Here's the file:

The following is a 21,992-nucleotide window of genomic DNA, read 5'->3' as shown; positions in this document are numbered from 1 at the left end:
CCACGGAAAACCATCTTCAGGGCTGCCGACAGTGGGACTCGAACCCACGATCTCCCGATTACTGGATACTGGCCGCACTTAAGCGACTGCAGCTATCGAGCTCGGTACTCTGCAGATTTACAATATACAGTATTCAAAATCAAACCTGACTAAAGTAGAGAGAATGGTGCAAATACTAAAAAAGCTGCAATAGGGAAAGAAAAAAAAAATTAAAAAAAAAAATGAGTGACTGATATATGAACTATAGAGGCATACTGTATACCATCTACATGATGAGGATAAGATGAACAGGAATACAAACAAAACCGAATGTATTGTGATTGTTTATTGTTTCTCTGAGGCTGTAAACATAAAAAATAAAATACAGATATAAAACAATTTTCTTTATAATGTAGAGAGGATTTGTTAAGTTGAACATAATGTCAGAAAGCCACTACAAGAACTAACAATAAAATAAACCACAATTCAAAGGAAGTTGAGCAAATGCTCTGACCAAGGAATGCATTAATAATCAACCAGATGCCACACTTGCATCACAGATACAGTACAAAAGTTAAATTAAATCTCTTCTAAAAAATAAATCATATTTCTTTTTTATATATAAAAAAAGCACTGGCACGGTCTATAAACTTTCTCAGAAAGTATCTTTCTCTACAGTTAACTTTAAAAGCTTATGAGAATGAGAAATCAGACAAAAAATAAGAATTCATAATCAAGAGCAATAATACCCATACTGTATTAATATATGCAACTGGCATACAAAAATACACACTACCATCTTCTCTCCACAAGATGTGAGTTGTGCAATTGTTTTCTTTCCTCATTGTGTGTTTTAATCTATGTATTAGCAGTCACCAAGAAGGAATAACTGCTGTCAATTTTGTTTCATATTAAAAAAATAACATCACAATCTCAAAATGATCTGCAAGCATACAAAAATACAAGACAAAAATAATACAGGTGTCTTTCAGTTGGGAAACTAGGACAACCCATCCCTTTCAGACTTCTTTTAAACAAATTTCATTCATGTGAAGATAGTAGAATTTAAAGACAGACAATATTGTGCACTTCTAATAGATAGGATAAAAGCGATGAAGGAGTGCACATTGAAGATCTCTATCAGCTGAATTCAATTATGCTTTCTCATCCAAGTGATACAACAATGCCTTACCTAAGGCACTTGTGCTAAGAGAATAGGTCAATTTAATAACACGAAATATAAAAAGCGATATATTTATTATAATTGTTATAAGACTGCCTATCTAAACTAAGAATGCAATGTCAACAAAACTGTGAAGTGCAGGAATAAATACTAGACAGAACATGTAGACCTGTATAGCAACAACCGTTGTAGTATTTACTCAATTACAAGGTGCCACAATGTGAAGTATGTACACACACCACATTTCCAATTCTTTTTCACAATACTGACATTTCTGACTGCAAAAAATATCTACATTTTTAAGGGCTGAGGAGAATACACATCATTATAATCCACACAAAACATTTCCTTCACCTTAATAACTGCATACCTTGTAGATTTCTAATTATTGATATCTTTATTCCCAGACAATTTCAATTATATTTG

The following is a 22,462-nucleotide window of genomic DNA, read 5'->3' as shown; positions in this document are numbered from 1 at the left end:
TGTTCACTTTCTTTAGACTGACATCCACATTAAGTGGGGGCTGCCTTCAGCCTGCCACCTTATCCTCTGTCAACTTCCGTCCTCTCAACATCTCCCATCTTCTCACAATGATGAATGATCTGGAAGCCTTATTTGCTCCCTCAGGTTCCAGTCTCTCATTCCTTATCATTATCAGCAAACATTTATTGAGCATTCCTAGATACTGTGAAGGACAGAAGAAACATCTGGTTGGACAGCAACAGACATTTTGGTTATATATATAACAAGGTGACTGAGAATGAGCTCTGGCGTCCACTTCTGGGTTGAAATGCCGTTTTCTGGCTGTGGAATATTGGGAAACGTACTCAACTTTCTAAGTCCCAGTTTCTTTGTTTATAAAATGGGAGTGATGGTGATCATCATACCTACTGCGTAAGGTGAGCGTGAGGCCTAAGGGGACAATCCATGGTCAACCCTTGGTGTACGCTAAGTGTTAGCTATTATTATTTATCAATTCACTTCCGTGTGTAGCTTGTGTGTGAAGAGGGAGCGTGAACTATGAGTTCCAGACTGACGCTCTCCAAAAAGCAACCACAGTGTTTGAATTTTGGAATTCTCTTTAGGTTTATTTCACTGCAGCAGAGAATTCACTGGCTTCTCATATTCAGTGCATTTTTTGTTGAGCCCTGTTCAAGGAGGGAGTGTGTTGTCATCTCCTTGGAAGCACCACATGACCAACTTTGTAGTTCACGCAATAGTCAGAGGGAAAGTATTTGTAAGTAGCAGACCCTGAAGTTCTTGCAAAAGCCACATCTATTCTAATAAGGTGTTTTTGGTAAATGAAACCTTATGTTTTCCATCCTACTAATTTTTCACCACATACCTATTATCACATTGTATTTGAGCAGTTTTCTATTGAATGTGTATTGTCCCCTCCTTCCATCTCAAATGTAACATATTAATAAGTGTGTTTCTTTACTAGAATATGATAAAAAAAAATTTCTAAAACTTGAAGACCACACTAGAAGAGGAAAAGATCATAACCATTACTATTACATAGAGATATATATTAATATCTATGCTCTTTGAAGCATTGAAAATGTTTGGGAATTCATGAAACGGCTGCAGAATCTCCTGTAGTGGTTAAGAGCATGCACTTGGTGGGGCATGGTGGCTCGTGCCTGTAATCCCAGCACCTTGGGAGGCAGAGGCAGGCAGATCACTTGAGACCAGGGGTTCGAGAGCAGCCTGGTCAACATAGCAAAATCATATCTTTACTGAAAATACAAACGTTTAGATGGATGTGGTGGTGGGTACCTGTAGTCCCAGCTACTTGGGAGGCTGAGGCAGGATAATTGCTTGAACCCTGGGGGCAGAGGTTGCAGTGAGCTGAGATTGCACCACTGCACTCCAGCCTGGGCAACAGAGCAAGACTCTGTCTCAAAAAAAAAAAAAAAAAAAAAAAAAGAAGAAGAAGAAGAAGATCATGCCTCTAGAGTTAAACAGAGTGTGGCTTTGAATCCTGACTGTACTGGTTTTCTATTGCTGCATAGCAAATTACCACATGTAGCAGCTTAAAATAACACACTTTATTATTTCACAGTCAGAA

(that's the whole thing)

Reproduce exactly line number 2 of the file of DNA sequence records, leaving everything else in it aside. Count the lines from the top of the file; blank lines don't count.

CCACGGAAAACCATCTTCAGGGCTGCCGACAGTGGGACTCGAACCCACGATCTCCCGATTACTGGATACTGGCCGCACTTAAGCGACTGCAGCTATCGAGCTCGGTACTCTGCAGATTTACAATATACAGTATTCAAAATCAAACCTGACTAAAGTAGAGAGAATGGTGCAAATACTAAAAAAGCTGCAATAGGGAAAGAAAAAAAAAATTAAAAAAAAAAATGAGTGACTGATATATGAACTATAGAGGCATACTGTATACCATCTACATGATGAGGATAAGATGAACAGGAATACAAACAAAACCGAATGTATTGTGATTGTTTATTGTTTCTCTGAGGCTGTAAACATAAAAAATAAAATACAGATATAAAACAATTTTCTTTATAATGTAGAGAGGATTTGTTAAGTTGAACATAATGTCAGAAAGCCACTACAAGAACTAACAATAAAATAAACCACAATTCAAAGGAAGTTGAGCAAATGCTCTGACCAAGGAATGCATTAATAATCAACCAGATGCCACACTTGCATCACAGATACAGTACAAAAGTTAAATTAAATCTCTTCTAAAAAATAAATCATATTTCTTTTTTATATATAAAAAAAGCACTGGCACGGTCTATAAACTTTCTCAGAAAGTATCTTTCTCTACAGTTAACTTTAAAAGCTTATGAGAATGAGAAATCAGACAAAAAATAAGAATTCATAATCAAGAGCAATAATACCCATACTGTATTAATATATGCAACTGGCATACAAAAATACACACTACCATCTTCTCTCCACAAGATGTGAGTTGTGCAATTGTTTTCTTTCCTCATTGTGTGTTTTAATCTATGTATTAGCAGTCACCAAGAAGGAATAACTGCTGTCAATTTTGTTTCATATTAAAAAAATAACATCACAATCTCAAAATGATCTGCAAGCATACAAAAATACAAGACAAAAATAATACAGGTGTCTTTCAGTTGGGAAACTAGGACAACCCATCCCTTTCAGACTTCTTTTAAACAAATTTCATTCATGTGAAGATAGTAGAATTTAAAGACAGACAATATTGTGCACTTCTAATAGATAGGATAAAAGCGATGAAGGAGTGCACATTGAAGATCTCTATCAGCTGAATTCAATTATGCTTTCTCATCCAAGTGATACAACAATGCCTTACCTAAGGCACTTGTGCTAAGAGAATAGGTCAATTTAATAACACGAAATATAAAAAGCGATATATTTATTATAATTGTTATAAGACTGCCTATCTAAACTAAGAATGCAATGTCAACAAAACTGTGAAGTGCAGGAATAAATACTAGACAGAACATGTAGACCTGTATAGCAACAACCGTTGTAGTATTTACTCAATTACAAGGTGCCACAATGTGAAGTATGTACACACACCACATTTCCAATTCTTTTTCACAATACTGACATTTCTGACTGCAAAAAATATCTACATTTTTAAGGGCTGAGGAGAATACACATCATTATAATCCACACAAAACATTTCCTTCACCTTAATAACTGCATACCTTGTAGATTTCTAATTATTGATATCTTTATTCCCAGACAATTTCAATTATATTTG